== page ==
WELL_45 0.008116 0.015835 0.016670 3.000428e-03 0.365 16
WELL_46 0.005061 0.005595 -0.000000 1.730220e-03 0.000 37
WELL_71 0.001412 0.002288 0.000000 3.930716e-04 0.000 38
WELL_98 0.000298 0.001514 -0.000000 1.102958e-03 0.000 39
WELL_193 0.004559 0.008605 0.000000 1.978925e-04 0.000 41
WELL_217 0.008156 0.006036 0.000000 5.853586e-05 0.000 42
WELL_222 0.001755 0.010385 0.000000 5.463477e-04 0.000 43
WELL_527 0.000064 0.004559 0.000000 1.092136e-03 0.000 44
WELL_530 0.000370 0.002327 -0.000000 5.450152e-04 0.000 45
WELL_547 0.000380 0.007311 -0.000000 2.273051e-03 0.000 46
WELL_586 0.000012 0.001414 0.000000 9.969440e-04 0.000 47
WELL_602 0.009914 0.024923 -0.000000 8.919203e-04 0.000 48
WELL_603 0.004082 0.006328 -0.000000 5.021024e-07 0.010 49
WELL_660 0.000223 0.006313 -0.000000 5.037259e-05 0.000 50

Based on these results I discarded data on sample location: field, geologic zone, well and depth. I also excluded anhydrite fraction as irrelevant.

After I was happy with the feature set, I moved on with nested cross-validation to pick the most appropriate model for training, but all the regression algorithms I tested returned very similar resulting R2 metrics. Therefore I decided to examine the learning curves for different models. I began with having only porosity and mud as input features (original hypothesis offered by my colleague) and applied kernel ridge and gradient boosting regression models:

krr_lc_porosity_mudgbr_lc_porosity_mud

As one might expect, the tree-based method definitely overfits the data, while the quick plateauing of the training accuracy of kernel ridge regression indicates a high bias level so we need to add additional features to our samples. Adding all major volumetric components (porosity, mud, grains and cement total fractions) does not alter the result, but adding dolomite fraction definitely improves the prediction:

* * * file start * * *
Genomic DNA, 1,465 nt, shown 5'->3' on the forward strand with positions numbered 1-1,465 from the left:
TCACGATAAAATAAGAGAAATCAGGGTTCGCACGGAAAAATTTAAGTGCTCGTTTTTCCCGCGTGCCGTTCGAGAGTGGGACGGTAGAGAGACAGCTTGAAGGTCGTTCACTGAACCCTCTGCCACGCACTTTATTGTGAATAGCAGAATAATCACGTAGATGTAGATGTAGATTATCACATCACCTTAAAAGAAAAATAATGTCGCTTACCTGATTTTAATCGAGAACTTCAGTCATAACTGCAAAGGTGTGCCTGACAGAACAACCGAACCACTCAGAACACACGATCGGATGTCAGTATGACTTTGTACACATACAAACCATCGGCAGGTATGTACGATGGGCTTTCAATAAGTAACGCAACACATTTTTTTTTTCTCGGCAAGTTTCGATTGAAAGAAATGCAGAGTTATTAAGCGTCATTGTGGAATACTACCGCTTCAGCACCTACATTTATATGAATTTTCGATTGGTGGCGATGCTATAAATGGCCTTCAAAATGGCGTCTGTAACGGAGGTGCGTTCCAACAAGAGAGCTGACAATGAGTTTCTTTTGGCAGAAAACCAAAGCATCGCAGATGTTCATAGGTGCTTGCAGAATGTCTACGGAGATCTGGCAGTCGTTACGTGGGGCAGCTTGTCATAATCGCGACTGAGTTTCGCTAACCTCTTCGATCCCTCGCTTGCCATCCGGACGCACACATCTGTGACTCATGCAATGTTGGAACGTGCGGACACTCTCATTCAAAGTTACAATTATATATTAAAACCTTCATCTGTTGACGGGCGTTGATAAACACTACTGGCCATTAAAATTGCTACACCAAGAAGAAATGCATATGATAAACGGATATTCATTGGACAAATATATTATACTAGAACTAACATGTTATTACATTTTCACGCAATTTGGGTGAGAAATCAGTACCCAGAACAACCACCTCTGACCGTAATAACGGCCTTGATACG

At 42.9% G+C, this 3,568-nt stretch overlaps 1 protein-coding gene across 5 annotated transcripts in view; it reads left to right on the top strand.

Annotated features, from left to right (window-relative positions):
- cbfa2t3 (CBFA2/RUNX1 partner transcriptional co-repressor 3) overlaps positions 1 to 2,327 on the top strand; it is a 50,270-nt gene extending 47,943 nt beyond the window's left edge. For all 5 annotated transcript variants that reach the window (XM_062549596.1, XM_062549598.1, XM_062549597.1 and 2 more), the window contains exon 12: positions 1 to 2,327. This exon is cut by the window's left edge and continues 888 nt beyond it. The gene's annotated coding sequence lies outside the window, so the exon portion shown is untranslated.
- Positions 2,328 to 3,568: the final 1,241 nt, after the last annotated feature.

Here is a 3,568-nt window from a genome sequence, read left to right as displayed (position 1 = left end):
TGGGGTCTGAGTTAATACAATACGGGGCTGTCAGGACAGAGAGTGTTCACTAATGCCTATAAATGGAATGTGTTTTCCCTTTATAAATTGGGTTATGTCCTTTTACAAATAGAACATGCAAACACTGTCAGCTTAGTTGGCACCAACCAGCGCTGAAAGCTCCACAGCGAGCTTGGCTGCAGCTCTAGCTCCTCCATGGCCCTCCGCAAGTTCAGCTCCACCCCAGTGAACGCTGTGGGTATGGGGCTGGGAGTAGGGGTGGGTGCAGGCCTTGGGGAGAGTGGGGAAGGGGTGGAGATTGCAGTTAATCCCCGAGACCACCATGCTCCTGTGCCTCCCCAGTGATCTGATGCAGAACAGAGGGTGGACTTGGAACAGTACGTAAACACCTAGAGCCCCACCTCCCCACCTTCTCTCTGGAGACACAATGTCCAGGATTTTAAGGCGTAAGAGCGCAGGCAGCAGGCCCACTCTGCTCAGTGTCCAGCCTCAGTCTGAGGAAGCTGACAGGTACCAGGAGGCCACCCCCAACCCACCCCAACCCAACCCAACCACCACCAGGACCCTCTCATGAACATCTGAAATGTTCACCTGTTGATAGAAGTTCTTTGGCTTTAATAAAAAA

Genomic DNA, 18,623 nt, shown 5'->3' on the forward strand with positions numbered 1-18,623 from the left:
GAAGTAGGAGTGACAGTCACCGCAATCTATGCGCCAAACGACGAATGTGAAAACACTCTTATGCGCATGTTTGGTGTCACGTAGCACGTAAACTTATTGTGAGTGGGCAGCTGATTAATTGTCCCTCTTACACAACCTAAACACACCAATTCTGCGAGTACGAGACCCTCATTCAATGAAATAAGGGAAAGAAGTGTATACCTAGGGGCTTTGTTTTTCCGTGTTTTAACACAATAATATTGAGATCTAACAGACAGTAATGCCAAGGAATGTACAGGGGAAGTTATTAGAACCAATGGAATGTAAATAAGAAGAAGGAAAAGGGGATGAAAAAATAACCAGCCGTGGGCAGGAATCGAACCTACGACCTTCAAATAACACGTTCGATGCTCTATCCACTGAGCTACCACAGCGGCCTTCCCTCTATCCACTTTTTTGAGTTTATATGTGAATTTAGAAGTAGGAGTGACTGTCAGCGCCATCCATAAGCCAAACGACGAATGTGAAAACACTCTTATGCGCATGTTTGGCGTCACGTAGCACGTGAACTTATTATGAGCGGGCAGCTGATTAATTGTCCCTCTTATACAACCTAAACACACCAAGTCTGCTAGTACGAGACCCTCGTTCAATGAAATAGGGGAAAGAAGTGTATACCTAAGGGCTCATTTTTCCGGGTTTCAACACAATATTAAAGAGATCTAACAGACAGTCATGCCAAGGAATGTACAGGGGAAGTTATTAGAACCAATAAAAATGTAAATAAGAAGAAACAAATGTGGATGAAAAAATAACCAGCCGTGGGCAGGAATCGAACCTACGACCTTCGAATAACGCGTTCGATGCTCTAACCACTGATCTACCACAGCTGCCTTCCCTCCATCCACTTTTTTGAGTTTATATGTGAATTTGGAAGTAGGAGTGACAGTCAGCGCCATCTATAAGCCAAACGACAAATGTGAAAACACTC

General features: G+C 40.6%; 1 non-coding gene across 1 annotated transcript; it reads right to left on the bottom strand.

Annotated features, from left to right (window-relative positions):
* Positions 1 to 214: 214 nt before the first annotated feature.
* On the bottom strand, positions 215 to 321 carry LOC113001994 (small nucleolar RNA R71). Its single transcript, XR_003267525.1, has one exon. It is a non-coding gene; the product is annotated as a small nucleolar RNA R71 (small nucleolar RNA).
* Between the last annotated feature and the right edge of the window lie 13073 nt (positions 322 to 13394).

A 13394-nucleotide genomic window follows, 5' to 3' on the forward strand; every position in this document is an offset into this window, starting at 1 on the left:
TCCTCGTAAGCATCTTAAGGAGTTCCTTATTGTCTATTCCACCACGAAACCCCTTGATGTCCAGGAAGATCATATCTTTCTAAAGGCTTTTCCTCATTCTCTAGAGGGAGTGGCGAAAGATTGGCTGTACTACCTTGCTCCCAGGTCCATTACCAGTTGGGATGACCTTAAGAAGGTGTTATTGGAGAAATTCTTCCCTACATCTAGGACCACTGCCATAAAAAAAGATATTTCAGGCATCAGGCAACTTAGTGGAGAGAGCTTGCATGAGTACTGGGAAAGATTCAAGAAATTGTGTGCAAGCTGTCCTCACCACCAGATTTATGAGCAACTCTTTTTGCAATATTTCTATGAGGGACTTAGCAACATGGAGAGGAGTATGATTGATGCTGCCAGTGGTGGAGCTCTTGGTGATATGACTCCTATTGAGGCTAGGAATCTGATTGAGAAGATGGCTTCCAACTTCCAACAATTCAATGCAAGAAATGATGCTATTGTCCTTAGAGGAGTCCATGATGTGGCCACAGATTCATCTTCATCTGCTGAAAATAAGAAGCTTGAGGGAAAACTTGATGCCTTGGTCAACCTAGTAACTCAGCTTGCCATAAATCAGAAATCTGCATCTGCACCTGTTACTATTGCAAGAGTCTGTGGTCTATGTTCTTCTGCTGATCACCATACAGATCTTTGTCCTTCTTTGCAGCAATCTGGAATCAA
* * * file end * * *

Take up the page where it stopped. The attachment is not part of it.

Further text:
krr_lc_porosity_mud_dologbr_lc_porosity_mud

Any additional features simply increase the variance while not improving the accuracy, with using all features being the most extreme case:

krr_lc_allgbr_lc_all

Finally, here is the residuals graph for the kernel ridge regression with total volume fractions and dolomite fraction as features:

residuals

Residual distribution is definitely not random, we can see patterns and clustering at high permeability values. The resulting prediction errors are about an order of magnitude. So, in conclusion I would say that the measured petrographic variables are definitely not sufficient to explain the permeability behavior of the studied carbonate rocks. In hindsight, it is not very surprising because volumetric fractions do not carry any information on how the pore sizes are distributed, which is a key control on permeability.